Meanwhile, Stanwick’s surgery marked another milestone for the hospital in being the first ever adrenalectomy to be performed laparoscopically.
An adrenalectomy is a surgery to remove the adrenal gland which is found on top of the kidneys while laparoscopic surgery is a minimally invasive surgery, whereby notably smaller cuts are made and the doctor conducts the surgery via inserted cameras, as opposed to “open surgery”, where a surgeon makes incisions six – 12 inches long in order to access organs.
Aside from having smaller incisions, advantages from doing a surgery laparoscopically include reduced blood loss, reduced pain to patient, and shorter hospital stays.
Because her adrenalectomy was done laparoscopically, Stanwick was able to be discharged from the hospital within four days after her surgery.
Stanwick, who is from Caneville, Berbice, admitted that she was initially terrified at the idea of being the first patient for a new procedure to be performed on, but now enjoying the post-surgery benefits, she has become an advocate and hopes that laparoscopic surgeries become even more widespread.
“I said to myself I don’t want to be the guinea pig — all that came to my mind. But when I woke up the next morning [after surgery] and I wasn’t feeling anything, I was smiling so much. I felt so comfortable with no pain and I was just smiling. Then the next thing I know I got discharged the following Monday, I just couldn’t believe it,” Stanwick commented.
Having done two other open surgeries in the past, Stanwick personally understood the vast differences and benefits between open and laparoscopic surgeries.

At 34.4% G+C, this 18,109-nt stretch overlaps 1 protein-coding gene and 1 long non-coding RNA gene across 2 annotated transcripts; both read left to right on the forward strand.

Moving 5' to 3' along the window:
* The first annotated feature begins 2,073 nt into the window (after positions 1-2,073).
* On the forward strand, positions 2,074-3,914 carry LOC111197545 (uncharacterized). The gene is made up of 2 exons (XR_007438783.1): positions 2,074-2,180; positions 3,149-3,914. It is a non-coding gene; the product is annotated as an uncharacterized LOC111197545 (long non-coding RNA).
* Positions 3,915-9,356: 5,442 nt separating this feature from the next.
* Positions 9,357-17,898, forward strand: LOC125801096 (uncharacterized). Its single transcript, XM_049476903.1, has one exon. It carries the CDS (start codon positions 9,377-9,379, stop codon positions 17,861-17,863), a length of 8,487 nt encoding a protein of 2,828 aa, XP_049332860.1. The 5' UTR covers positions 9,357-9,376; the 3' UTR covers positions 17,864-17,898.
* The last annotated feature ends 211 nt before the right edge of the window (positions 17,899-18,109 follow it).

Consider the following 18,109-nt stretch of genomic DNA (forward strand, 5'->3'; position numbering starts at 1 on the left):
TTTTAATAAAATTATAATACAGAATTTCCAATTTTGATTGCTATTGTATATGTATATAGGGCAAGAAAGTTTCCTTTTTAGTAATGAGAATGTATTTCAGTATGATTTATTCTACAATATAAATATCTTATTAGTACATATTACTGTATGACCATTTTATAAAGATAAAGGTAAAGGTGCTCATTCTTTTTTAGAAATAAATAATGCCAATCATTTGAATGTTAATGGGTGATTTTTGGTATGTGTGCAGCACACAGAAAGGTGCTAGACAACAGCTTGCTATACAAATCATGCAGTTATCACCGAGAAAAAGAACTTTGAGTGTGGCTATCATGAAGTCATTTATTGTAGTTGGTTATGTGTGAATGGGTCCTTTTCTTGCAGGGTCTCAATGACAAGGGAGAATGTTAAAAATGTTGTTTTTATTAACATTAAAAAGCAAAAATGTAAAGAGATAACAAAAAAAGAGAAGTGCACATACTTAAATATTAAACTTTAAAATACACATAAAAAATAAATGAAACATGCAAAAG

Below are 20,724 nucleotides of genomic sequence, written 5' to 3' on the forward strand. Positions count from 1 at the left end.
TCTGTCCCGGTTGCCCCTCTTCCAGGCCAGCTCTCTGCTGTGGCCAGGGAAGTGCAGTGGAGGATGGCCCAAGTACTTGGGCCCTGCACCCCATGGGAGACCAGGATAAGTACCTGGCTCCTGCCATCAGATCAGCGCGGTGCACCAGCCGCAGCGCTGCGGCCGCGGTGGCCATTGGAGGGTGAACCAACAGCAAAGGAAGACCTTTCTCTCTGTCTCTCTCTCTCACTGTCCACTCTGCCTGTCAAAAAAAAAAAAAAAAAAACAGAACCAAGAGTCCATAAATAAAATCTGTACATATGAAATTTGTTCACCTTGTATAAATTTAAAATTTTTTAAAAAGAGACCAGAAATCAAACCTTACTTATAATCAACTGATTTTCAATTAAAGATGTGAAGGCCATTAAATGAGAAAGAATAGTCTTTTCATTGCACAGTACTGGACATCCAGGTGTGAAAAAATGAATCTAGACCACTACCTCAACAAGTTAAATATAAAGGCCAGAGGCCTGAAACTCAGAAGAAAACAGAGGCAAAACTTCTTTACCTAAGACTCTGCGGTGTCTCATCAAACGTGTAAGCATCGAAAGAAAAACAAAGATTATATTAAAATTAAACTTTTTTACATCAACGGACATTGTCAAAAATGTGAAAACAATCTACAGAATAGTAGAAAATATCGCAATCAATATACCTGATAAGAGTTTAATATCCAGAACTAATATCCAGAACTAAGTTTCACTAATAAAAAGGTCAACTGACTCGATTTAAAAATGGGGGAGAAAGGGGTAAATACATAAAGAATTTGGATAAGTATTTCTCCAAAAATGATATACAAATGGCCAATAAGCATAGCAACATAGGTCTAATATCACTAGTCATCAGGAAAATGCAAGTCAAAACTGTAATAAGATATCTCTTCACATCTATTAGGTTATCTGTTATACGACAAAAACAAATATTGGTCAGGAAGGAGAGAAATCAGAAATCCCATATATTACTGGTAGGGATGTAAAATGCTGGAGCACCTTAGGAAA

Though her doctor has advised her to wait at least two weeks post-surgery before returning to work, Stanwick cannot stop beaming about her ability to go on with her life normally just a few days after major abdominal surgery. She is all the more happies that it was done at a public hospital and did not put a financial strain on her.
“When I came home even my neighbours were saying are you sure you did surgery you look so good. What I’m so satisfied about is that it didn’t cost me anything, all it cost me was transportation and food while I was in Georgetown,” she shared.
Stanwick’s adrenalectomy was due to a pheochromocytoma, a tumor that had developed in her adrenal gland. The tumor was detected earlier this year due to high blood pressure that she was experiencing due to the tumor.
Stanwick’s adrenalectomy was performed by a team of surgeons led by General and Advanced Laparoscopic Surgeon, Dr. Heimraj Ramcharran and also included Dr. Tamesh Algu, who was Stanwick’s doctor in Berbice. Dr. Ramcharran hailed the occasion of Guyana’s first laparoscopic adrenalectomy a momentous one.
Dr. Ramcharran was trained in laparoscopic surgery during a fellowship in Canada and now looks forward to training other Guyanese doctors in this area.
During a press conference held at the GPHC on Thursday, Dr. Ramcharran noted that 16 local public doctors have already been undergoing the training to make this modernised technique more widespread across Guyana’s public healthcare system.
Though laparoscopic surgeries have been performed in Guyana in the past, Stanwick’s surgery marks the first time laparoscopic surgery of such an extensive nature was performed here in Guyana.
On the surgical team, Dr. Ramcharran was assisted by Dr. Tamesh Algu, Dr. Leon Placeras, Dr. Delon Ramnarine, Dr. Drohinauth Singh and Dr. Kevon Tracy while on the anaesthesiology team were Dr. Arturo Marrero, Dr. Yvette Martin, Dr. Rhina Acousta and Dr. Fernando.
Dr. Ramcharran particularly praised the work of Dr. Yaquelin Gonzalez-Ricardo, who played a vital role in stabilising the patient’s blood pressure to a level necessary for surgery. The patient’s blood pressure was excessively high, due to the tumor in her adrenal gland.